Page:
From the historic cities of Lisbon and Porto to the tiny cobbled villages of the north, the vast wine region to the wild Atlantic coast, there is certainly no shortage of beautiful places in Portugal to capture travellers’ imaginations.
This list brings together 22 of the prettiest places in Portugal, each totally distinct but all renowned for their history, charms, scenery, and above all good looks.
If I’ve missed your favourite, please let me know in the comments at the end!
- Also read: 28 things to do in Portugal – from hot springs to tile hunting
Please note: This post contains affiliate links, meaning I may earn a commission if you make a purchase by clicking a link (at no extra cost to you). Learn more.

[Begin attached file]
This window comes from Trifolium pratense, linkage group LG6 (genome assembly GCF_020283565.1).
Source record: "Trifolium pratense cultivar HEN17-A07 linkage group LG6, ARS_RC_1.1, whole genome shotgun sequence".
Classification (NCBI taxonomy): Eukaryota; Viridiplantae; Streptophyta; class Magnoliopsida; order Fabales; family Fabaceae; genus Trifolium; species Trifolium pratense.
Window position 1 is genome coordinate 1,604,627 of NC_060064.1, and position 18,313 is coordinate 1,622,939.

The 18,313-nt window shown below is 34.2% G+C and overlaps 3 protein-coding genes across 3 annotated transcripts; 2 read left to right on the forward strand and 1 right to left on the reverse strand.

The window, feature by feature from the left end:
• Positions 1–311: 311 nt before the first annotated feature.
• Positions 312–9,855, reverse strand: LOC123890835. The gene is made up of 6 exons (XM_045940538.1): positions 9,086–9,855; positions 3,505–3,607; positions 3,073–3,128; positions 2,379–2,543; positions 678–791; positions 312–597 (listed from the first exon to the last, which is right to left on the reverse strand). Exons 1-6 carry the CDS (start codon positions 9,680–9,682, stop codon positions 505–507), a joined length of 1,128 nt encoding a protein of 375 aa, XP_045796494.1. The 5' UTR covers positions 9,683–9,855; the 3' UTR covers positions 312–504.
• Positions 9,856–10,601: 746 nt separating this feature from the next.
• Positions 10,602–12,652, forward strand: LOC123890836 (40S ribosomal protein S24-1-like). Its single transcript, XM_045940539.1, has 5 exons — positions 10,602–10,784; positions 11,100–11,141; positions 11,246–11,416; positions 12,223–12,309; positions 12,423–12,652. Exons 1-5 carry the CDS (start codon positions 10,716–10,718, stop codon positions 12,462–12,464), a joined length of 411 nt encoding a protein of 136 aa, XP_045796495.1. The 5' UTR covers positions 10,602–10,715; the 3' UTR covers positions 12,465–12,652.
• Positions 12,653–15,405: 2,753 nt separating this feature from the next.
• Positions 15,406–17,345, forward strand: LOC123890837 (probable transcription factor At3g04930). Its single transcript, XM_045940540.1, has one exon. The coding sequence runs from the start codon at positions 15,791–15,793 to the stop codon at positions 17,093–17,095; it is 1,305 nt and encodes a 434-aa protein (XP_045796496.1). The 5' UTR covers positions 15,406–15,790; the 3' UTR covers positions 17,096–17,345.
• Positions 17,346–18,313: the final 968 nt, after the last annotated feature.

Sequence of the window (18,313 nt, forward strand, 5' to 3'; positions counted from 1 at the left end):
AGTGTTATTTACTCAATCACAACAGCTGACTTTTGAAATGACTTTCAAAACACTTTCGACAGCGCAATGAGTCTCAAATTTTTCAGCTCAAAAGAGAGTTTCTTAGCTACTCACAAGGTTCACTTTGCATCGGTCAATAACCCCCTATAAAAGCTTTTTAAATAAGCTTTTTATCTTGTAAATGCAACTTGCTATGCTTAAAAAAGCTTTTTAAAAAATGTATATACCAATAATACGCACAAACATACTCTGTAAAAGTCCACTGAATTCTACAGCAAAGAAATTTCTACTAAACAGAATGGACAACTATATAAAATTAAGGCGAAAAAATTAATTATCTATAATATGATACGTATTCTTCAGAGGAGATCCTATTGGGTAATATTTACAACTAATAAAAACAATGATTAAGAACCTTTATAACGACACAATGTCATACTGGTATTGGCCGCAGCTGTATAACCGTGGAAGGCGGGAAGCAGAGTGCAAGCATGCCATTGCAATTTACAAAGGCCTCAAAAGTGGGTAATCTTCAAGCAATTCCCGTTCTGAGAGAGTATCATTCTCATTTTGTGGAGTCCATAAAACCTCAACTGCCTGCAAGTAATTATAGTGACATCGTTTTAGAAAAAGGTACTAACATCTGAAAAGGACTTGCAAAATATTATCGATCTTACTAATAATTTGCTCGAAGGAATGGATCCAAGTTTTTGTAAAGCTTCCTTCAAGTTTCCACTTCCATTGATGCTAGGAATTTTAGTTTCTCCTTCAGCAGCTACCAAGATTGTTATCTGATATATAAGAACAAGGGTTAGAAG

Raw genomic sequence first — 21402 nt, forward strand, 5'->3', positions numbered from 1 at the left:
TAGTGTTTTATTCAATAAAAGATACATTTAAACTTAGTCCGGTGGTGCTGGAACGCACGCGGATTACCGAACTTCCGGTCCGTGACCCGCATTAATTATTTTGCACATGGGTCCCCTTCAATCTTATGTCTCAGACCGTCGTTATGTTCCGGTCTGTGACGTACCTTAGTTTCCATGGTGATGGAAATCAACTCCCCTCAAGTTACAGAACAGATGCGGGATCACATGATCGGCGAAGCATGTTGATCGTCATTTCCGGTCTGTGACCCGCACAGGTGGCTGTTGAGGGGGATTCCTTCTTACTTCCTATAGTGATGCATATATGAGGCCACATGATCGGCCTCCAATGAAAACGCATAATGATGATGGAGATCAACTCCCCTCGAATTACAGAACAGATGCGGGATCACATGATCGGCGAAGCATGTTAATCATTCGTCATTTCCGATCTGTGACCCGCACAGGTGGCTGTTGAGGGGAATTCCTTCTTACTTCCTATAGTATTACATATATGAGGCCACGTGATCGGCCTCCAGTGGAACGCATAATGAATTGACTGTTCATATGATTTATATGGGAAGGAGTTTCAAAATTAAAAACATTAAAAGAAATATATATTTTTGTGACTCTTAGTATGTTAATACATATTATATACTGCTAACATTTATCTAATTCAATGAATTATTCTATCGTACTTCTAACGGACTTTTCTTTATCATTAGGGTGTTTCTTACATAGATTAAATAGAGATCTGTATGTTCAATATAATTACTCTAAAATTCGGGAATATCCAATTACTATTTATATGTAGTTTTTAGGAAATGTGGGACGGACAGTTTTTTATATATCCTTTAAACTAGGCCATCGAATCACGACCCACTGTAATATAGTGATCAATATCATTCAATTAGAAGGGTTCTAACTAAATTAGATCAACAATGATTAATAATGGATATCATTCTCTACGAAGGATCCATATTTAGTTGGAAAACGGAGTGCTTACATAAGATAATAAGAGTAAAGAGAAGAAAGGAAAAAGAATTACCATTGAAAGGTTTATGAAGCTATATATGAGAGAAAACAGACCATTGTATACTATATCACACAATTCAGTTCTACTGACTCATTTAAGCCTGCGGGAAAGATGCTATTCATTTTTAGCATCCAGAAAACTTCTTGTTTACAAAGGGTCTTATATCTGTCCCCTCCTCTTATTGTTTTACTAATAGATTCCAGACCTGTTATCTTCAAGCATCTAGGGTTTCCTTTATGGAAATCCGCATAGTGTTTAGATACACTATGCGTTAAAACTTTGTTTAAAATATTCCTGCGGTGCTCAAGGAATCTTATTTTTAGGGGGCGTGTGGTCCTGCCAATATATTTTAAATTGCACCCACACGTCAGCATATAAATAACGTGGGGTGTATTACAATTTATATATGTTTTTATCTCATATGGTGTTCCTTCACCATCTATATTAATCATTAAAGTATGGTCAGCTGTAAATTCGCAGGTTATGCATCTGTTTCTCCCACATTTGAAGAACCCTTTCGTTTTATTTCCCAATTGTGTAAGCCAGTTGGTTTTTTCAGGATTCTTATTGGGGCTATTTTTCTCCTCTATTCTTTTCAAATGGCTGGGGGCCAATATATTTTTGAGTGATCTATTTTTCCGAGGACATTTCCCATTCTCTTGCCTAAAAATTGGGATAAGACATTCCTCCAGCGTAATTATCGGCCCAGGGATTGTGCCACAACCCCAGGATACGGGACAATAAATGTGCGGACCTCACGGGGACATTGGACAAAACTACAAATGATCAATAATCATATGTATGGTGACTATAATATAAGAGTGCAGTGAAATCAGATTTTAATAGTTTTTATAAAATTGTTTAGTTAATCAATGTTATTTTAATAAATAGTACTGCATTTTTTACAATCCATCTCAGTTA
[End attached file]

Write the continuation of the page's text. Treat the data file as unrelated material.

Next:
How to see these beautiful places in Portugal
Most of the destinations mentioned here can be easily accessed by train or bus (I’ve included brief details for each one below). But to see more of the country, I highly recommend renting a car and setting off on a Portugal road trip.
As with a Spain road trip, driving in Portugal will give you freedom to explore harder-to-reach areas and stay at more remote, unique accommodations including quintas (farmhouses).
I personally use Discover Cars to find the best rate on a rental car whenever I’m in Europe. Click here to browse their offerings and choose from pickup locations all over mainland Portugal and in the Azores.
22 most beautiful places in Portugal you have to visit
The capital city of Lisbon rightly tops just about every traveller’s Portugal bucket list. One of the prettiest cities in Portugal and in the whole of Europe, Lisbon is a mosaic of winding streets, open plazas, stunning churches and miradouro lookouts waiting to be discovered.